11. Before turning to the relevant provisions of L.O.F. 1990 a little of its history must be given. The move towards the evolution of what has been called a "safety net," designed to provide an additional incentive for salvors to keep fleets on station, began during the late 1970's with two parallel initiatives. These first bore fruit in the 1980 revision of the Lloyds Open Form, so as to make clause 1(a) read as follows:

    The Contractor agrees to use his best endeavours to salve the .... and / or her cargo bunkers and stores and take them to .... or other place to be hereafter agreed or if no place is named or agreed to a place of safety. The Contractor further agrees to use his best endeavours to prevent the escape of oil from the vessel while performing the services of salving the subject vessel and / or her cargo bunkers and stores. The services shall be rendered and accepted as salvage services upon the principle of 'no cure-no pay' except that where the property being salved is a tanker laden or partly laden with a cargo of oil and without negligence on the part of the Contractor and / or his Servants and / or Agents (1) the services are not successful or (2) are only partially successful or (3) the Contractor is prevented from completing the services the Contractor shall nevertheless be awarded solely against the Owners of such tanker his reasonably incurred expenses and an increment not exceeding 15 per cent of such expenses but only if and to the extent that such expenses together with the increment are greater than any amount otherwise recoverable under this Agreement. Within the meaning of the said exception to the principle of 'no cure-no pay' expenses shall in addition to actual out of pocket expenses include a fair rate for all tugs craft personnel and other equipment used by the Contractor in the services and oil shall mean crude oil fuel oil heavy diesel oil and lubricating oil.

  12. The history of this revision to the common form of salvage contract does not appear from the materials before the House, but it is possible to give an account of the contemporaneous efforts to reach an international solution, in the shape of a replacement for the Salvage Convention of 1910. Within a few months of the Amoco Cadiz disaster the International Maritime Organisation ("I.M.O.") had taken the matter in hand and prepared an initial report (not before the House). The problem was also addressed by the Comite Maritime International ("C.M.I.") which agreed to co-operate in a study of the private law principles of salvage. The outcome was the establishment of sub-committee under the chairmanship of Professor E. Selvig, which prepared a draft convention accompanied by a report. These documents were placed before a conference of C.M.I. in Montreal during May 1981, by which time L.O.F. 1980 with its safety net provision had come into force. The debates at Montreal led to a final draft, together with a report by Mr. B. Nielsen. For a time there was little further progress, but eventually a diplomatic conference led to the agreement of the International Convention on Salvage, 1989 ("the Convention"). This did not come into force internationally until July 1996, when the necessary ratifications were achieved. So far as English domestic law is concerned the Convention was given the force of law in the United Kingdom by the Merchant Shipping Act 1995, section 224. But the Act did not affect rights and liabilities arising out of operations started before 1 January 1996. Accordingly, the claim now under consideration is a private law claim, based on L.O.F. 1990. The Convention is relevant only because having partly been inspired by LOF 1980 it is now incorporated by reference into L.O.F. 1990.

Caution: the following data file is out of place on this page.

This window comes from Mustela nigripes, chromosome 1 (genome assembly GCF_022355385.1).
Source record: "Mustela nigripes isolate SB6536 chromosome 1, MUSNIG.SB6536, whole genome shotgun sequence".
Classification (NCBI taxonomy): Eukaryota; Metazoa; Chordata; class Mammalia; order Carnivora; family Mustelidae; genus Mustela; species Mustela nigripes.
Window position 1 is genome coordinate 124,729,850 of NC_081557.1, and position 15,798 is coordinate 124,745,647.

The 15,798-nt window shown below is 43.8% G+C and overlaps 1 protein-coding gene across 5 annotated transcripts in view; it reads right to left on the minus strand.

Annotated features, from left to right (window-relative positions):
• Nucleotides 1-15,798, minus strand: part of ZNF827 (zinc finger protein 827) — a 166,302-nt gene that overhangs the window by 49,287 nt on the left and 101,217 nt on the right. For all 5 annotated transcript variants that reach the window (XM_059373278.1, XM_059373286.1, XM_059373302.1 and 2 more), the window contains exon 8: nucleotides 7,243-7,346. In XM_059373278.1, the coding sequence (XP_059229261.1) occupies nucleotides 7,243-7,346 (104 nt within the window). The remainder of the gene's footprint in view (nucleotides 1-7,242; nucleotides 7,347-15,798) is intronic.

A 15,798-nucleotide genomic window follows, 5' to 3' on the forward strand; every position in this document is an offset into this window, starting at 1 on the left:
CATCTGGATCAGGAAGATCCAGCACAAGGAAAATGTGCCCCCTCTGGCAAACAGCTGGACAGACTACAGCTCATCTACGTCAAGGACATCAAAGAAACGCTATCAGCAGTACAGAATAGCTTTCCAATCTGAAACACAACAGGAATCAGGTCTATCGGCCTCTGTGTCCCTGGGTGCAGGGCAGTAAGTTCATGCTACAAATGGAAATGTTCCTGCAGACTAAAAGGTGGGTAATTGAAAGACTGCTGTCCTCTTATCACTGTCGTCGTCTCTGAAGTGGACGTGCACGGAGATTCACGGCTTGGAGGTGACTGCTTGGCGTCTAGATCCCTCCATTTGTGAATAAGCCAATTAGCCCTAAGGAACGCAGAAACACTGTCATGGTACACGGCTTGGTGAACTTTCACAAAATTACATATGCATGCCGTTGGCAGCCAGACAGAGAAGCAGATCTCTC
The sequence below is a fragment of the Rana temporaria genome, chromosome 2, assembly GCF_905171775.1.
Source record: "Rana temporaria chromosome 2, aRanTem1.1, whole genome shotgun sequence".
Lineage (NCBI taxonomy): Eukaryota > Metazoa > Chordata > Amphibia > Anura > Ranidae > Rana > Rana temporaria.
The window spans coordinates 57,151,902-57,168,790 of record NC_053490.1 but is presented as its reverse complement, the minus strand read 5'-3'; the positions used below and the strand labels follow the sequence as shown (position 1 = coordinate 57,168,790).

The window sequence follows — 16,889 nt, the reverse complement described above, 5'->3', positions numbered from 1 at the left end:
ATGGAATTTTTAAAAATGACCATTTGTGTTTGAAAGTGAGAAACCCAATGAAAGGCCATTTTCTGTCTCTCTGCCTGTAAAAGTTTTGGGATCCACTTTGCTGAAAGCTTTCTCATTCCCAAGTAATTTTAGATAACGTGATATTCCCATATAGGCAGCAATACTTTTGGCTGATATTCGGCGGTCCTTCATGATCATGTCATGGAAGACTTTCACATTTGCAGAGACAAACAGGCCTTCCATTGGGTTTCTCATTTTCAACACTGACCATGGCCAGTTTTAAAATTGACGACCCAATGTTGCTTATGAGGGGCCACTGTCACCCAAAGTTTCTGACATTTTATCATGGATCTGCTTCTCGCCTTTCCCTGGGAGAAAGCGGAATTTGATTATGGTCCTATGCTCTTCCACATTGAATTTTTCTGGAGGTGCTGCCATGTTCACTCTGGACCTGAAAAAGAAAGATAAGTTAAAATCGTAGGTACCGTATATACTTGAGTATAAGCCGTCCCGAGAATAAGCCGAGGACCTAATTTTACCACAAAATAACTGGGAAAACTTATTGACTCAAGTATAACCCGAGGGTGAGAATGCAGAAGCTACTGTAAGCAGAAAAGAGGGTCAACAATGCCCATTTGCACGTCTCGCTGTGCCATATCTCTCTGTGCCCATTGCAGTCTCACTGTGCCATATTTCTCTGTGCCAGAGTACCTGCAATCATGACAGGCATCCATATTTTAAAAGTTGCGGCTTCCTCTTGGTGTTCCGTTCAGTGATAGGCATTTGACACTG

13. It is appropriate next to quote the relevant terms of L.O.F. 1990 and the Convention. The former provides as follows:



    The Contractor shall use his best endeavours:-


    to salve the '....' and / or her cargo freight bunkers stores and any other property thereon and take them to .... or to such other place as may hereafter be agreed either place to be deemed a place of safety or if no such place is named or agreed to a place of safety and


    while performing the salvage services to prevent or minimize damage to the environment.


    Subject to clause 2 incorporating Convention Article 14 the services shall be rendered and accepted as salvage services upon the principle of 'no cure - no pay.'


    The Contractor's remuneration shall be fixed by Arbitration in London in the manner hereinafter prescribed and any other difference arising out of this Agreement or the operations thereunder shall be referred to Arbitration in the same way ....